Let’s talk about sex baby – and let’s talk about improving sex education for disabled people. We need to end the idea that people with a disability are not sexual beings who don’t deserve to have the right knowledge, advice and support.
A little dose of truth coming your way – every single person in the world feels self-conscious. Even the most confident person will have moments where they are unhappy with the way they look. Society does an amazing job of forcing beauty ‘ideals’ upon us. Another thing society does well is enforcing the idea that disabled people are not sexual. This is wrong. Everyone is beautiful in their own unique way, and we all deserve the right to experience love – be it emotional or physical, friendships or the love of family, being in a relationship or experimenting to figure out what works for you.
Understanding safe sex, relationships, love and everything in between is important for everyone to know, regardless of ability. Knowledge of intimate relationships is important, even if someone will never be physically intimate – it’s a matter of personal safety.
Journalist and disabled activist with Enhance the UK, Mik Scarlet says: “You have to raise your disabled child to be sexual too; you have to give them all the skills you would have given them if they weren’t disabled. That doubly applies to children with learning disabilities. The physically disabled community campaigns about our own right to sexuality – to be considered worthy of love – but we have to support the learning disabled community because they are still perceived as childlike. The problem with that is that all disabled people are perceived as somewhat childlike, which is an out-dated and untrue, negative way of viewing it.”
Proper education in safe sex, relationships and contraception is important as disabled people are at a high risk of abuse. A BBC investigation revealed that there were 4,748 reports of sexual abuse against disabled adults across 106 councils in England during 2013 to 2015. People with a learning disability were at a greater risk, as 63% who reported abuse had a learning disability – this highlights the need for inclusive sex education, and understanding what’s acceptable and what isn’t when it comes to sex and relationships.
From knowing basic bodily functions to understanding consent or what goes where is a right we all have. “The important thing for young people with learning disabilities is that they should be taught at their ability level, not by age. The information they receive needs to be accessible, non-judgmental and transferable to the different situations young people might find themselves in,” explains Claire Lightley, head of training at the sexual health charity FPA.
Relationships and sexual health are a struggle at times for non-disabled people. The main difference? There is more information available for able bodied people, because they are seen as sexual. There is still a taboo that someone with a disability can be sexual, and this can lead to issues.
“For people with severe disabilities they need information to help them understand what parts of the body are private, how sexual activity is different from personal care, and what to do if something happens that they’re not happy about,” adds Claire. “They should also be taught positively about sensuality and what feels good, regardless of whether they’ll be able to have a sexual relationship with somebody else.”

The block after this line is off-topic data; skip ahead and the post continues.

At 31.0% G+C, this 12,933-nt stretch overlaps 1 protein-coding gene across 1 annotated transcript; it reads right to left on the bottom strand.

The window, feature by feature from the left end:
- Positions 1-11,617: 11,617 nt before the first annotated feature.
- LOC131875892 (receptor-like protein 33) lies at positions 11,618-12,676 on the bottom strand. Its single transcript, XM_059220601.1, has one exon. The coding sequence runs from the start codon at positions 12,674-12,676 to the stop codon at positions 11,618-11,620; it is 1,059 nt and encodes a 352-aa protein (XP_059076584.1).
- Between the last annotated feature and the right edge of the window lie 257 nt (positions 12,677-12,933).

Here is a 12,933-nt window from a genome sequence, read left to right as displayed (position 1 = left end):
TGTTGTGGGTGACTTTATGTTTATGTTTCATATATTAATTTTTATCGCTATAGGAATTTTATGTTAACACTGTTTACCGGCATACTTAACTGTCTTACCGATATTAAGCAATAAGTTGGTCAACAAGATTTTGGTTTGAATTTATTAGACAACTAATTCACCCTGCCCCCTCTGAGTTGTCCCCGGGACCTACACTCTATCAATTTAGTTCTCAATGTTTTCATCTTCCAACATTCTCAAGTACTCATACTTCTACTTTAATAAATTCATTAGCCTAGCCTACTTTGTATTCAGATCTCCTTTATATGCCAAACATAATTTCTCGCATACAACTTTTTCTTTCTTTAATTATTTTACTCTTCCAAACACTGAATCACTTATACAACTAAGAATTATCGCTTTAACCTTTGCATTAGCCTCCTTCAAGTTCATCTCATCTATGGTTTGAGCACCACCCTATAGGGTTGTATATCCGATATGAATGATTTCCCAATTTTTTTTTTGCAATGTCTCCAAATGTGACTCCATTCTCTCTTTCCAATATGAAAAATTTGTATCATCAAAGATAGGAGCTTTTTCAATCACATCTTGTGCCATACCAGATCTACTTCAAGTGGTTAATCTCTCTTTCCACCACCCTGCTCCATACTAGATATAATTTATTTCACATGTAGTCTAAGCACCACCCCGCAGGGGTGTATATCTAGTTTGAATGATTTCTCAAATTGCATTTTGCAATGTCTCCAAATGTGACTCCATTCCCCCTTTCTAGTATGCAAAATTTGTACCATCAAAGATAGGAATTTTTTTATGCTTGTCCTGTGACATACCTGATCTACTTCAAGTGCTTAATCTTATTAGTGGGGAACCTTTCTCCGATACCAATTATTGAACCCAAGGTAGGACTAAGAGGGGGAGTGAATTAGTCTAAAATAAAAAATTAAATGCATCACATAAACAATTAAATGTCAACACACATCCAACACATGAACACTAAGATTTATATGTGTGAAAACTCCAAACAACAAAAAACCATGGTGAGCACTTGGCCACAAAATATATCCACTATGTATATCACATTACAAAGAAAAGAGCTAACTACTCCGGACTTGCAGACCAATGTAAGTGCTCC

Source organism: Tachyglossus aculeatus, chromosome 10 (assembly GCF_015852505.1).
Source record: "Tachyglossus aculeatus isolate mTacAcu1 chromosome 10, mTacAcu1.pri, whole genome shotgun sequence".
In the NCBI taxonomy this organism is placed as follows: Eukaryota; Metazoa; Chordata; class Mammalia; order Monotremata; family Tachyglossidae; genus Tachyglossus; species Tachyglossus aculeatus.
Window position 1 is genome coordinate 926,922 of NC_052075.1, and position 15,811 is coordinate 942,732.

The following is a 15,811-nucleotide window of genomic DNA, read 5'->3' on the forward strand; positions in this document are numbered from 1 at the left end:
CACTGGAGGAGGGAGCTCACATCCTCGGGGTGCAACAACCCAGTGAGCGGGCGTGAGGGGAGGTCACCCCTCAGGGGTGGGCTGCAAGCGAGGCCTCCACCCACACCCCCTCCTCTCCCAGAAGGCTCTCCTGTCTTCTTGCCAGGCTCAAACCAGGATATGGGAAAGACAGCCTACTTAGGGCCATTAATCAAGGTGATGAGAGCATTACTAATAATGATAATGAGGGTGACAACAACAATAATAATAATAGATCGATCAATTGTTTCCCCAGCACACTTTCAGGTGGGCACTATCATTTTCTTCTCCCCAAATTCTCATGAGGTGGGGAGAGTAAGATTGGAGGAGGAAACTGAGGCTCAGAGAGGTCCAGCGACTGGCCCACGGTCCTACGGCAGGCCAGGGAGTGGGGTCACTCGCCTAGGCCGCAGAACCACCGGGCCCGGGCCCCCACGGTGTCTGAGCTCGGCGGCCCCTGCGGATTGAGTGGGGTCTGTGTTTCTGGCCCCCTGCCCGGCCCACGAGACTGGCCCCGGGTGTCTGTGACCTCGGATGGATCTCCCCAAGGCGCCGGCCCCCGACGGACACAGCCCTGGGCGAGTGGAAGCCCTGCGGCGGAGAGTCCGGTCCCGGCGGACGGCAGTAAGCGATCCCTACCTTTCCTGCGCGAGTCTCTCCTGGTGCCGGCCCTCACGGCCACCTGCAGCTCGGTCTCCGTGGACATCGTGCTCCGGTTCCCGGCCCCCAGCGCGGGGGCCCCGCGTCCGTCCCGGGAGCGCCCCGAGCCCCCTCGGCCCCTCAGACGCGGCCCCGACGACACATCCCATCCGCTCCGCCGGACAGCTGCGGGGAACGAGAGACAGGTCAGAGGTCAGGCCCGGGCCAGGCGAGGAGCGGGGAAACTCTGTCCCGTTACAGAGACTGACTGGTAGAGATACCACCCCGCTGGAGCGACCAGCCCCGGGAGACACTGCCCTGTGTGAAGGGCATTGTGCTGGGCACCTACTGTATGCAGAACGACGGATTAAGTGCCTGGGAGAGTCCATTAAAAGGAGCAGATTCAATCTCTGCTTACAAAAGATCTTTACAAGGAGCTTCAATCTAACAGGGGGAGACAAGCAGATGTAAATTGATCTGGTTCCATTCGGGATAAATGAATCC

Understanding and being confident in your body is the first step to increased knowledge on safe sex. It is for this reason Enhance the UK host The Love Lounge. Mik, alongside his colleague Emily Yates, answer questions that disabled people might have about friendships, love, intimacy and the basics of how to have sex with a disability.
Mik explains: “The letters I get, if you took out the words disabled and left in ‘I like this, is this normal?’ it would be totally what you would expect of any agony aunt or uncle. Any agony page would get the same sorts of questions, the only difference is ours have ‘disabled’ in it. There are specific issues, for example spasming, but I wouldn’t know if sex education could cover that in the broadest sense. That’s why things like The Love Lounge exist because we can help and if we don’t know something, we know who to put you in touch with.”
Having a safe place to discuss your wants, desires or simply to get more information on your body is important for everyone. At present, disabled people are less likely to be tested for sexually transmitted infections, receive the relevant information on various forms of contraception and there is a lack of mammogram or smear testing in women. This is a dangerous attitude to have and excludes people on the basis of their disability.
Ensuring sex education is inclusive for all is essential for people to enjoy and thrive in healthy relationships, and know when something is not right. “By overly protecting people because you think they won’t need to know that – well, they might. It is better to know it and not need it than not know it and really, really need it,” says Mik.
From friendships to romance and intimacy, providing people of all abilities with relevant information and understanding when it comes to sex is critical, in schools and beyond. Levels of abuse are still prominent and this could be reduced if better sex education was available. It is time to stop treating someone with a disability like a child – who says they can’t have a successful sex life
Get honest advice about contraception, sex, relationships and sexual health by visiting FPA, the sexual health charity.
Have a question you need answered? Head over to The Love Lounge for hints, tips and real life experiences.